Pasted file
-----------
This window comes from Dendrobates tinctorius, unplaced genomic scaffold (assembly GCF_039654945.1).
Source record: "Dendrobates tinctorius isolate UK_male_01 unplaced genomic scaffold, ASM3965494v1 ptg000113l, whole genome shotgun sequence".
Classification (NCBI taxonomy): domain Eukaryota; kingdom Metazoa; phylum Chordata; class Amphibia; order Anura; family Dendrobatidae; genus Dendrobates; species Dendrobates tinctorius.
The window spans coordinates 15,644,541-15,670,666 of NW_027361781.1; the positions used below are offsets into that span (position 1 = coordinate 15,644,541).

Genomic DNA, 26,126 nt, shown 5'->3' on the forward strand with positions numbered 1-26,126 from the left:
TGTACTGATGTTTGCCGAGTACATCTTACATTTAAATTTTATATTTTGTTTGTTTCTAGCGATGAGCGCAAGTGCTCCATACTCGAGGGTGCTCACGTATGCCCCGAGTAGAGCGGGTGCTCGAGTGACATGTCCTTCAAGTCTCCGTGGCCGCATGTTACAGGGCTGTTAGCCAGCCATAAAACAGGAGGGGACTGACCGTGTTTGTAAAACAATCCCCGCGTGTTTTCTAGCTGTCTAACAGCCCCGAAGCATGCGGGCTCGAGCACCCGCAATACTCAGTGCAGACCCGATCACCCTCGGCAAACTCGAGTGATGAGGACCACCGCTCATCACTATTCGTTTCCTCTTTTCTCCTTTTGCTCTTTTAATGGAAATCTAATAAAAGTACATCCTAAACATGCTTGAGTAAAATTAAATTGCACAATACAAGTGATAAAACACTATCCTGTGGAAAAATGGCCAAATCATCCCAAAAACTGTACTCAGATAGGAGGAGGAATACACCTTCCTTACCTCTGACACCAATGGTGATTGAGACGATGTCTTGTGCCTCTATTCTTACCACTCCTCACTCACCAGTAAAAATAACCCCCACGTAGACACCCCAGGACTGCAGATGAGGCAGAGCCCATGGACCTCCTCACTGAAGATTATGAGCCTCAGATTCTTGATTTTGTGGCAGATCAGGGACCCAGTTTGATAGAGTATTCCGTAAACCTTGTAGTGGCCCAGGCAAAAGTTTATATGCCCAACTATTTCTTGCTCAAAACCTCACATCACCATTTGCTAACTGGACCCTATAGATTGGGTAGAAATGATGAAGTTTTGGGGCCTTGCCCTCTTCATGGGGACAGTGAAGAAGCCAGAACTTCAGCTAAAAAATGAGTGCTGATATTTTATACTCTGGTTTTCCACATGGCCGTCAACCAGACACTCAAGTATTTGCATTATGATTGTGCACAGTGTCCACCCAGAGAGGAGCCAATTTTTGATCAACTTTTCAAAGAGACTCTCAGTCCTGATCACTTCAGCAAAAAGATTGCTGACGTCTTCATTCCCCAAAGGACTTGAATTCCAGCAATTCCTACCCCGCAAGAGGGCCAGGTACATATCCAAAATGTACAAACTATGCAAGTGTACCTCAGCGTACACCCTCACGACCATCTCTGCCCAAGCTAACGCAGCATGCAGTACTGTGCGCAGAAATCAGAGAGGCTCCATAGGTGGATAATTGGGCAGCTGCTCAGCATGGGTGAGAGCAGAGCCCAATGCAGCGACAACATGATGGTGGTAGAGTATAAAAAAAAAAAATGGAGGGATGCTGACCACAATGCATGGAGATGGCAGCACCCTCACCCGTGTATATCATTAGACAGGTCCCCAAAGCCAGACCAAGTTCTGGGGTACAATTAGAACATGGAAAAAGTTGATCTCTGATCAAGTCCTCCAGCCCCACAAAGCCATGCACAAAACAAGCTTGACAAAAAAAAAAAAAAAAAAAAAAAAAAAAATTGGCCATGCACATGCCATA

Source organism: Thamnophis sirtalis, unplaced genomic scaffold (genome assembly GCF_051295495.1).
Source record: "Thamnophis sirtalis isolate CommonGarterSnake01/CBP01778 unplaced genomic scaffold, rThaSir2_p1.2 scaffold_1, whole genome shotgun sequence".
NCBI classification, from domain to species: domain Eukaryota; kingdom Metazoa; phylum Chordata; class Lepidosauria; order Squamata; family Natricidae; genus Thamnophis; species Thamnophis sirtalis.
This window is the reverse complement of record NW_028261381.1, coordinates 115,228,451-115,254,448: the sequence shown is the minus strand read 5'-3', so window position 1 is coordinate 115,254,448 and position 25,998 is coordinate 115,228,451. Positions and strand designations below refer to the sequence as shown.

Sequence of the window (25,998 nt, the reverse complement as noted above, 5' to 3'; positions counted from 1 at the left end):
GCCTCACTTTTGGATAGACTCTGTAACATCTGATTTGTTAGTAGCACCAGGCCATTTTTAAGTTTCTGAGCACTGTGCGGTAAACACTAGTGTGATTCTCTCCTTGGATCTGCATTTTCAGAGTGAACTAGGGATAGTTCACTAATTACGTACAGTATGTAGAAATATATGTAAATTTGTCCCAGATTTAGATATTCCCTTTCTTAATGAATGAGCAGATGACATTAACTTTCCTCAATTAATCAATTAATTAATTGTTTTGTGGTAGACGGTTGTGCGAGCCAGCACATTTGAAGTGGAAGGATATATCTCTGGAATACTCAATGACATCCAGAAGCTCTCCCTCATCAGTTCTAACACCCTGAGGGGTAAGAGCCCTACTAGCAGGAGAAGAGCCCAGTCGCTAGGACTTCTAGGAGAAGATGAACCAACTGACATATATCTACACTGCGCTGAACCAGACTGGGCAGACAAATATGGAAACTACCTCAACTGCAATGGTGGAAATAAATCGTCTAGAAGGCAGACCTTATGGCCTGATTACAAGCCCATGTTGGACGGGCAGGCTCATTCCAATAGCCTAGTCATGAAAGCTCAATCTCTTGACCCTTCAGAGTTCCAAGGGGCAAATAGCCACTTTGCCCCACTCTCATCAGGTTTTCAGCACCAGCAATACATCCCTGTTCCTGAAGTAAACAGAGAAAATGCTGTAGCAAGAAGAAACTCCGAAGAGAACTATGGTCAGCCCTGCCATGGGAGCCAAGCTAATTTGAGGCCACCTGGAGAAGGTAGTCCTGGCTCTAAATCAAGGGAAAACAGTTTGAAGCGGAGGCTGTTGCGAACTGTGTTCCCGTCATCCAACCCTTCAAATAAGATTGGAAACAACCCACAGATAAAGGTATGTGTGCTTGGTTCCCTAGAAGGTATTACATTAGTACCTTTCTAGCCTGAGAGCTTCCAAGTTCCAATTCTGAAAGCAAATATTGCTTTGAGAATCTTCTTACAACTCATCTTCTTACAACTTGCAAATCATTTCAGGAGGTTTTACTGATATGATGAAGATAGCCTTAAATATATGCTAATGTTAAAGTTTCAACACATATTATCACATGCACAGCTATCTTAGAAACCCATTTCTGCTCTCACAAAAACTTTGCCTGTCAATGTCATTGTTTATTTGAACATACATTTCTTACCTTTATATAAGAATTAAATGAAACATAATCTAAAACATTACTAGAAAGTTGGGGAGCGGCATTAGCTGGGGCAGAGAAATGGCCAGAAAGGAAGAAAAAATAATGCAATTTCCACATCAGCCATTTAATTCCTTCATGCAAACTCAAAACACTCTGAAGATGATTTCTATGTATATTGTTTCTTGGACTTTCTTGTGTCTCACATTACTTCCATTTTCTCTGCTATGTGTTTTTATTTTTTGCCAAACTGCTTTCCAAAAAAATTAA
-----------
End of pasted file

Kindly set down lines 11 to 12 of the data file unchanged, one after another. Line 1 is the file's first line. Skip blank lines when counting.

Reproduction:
Sequence of the window (25,998 nt, the reverse complement as noted above, 5' to 3'; positions counted from 1 at the left end):
GCCTCACTTTTGGATAGACTCTGTAACATCTGATTTGTTAGTAGCACCAGGCCATTTTTAAGTTTCTGAGCACTGTGCGGTAAACACTAGTGTGATTCTCTCCTTGGATCTGCATTTTCAGAGTGAACTAGGGATAGTTCACTAATTACGTACAGTATGTAGAAATATATGTAAATTTGTCCCAGATTTAGATATTCCCTTTCTTAATGAATGAGCAGATGACATTAACTTTCCTCAATTAATCAATTAATTAATTGTTTTGTGGTAGACGGTTGTGCGAGCCAGCACATTTGAAGTGGAAGGATATATCTCTGGAATACTCAATGACATCCAGAAGCTCTCCCTCATCAGTTCTAACACCCTGAGGGGTAAGAGCCCTACTAGCAGGAGAAGAGCCCAGTCGCTAGGACTTCTAGGAGAAGATGAACCAACTGACATATATCTACACTGCGCTGAACCAGACTGGGCAGACAAATATGGAAACTACCTCAACTGCAATGGTGGAAATAAATCGTCTAGAAGGCAGACCTTATGGCCTGATTACAAGCCCATGTTGGACGGGCAGGCTCATTCCAATAGCCTAGTCATGAAAGCTCAATCTCTTGACCCTTCAGAGTTCCAAGGGGCAAATAGCCACTTTGCCCCACTCTCATCAGGTTTTCAGCACCAGCAATACATCCCTGTTCCTGAAGTAAACAGAGAAAATGCTGTAGCAAGAAGAAACTCCGAAGAGAACTATGGTCAGCCCTGCCATGGGAGCCAAGCTAATTTGAGGCCACCTGGAGAAGGTAGTCCTGGCTCTAAATCAAGGGAAAACAGTTTGAAGCGGAGGCTGTTGCGAACTGTGTTCCCGTCATCCAACCCTTCAAATAAGATTGGAAACAACCCACAGATAAAGGTATGTGTGCTTGGTTCCCTAGAAGGTATTACATTAGTACCTTTCTAGCCTGAGAGCTTCCAAGTTCCAATTCTGAAAGCAAATATTGCTTTGAGAATCTTCTTACAACTCATCTTCTTACAACTTGCAAATCATTTCAGGAGGTTTTACTGATATGATGAAGATAGCCTTAAATATATGCTAATGTTAAAGTTTCAACACATATTATCACATGCACAGCTATCTTAGAAACCCATTTCTGCTCTCACAAAAACTTTGCCTGTCAATGTCATTGTTTATTTGAACATACATTTCTTACCTTTATATAAGAATTAAATGAAACATAATCTAAAACATTACTAGAAAGTTGGGGAGCGGCATTAGCTGGGGCAGAGAAATGGCCAGAAAGGAAGAAAAAATAATGCAATTTCCACATCAGCCATTTAATTCCTTCATGCAAACTCAAAACACTCTGAAGATGATTTCTATGTATATTGTTTCTTGGACTTTCTTGTGTCTCACATTACTTCCATTTTCTCTGCTATGTGTTTTTATTTTTTGCCAAACTGCTTTCCAAAAAAATTAA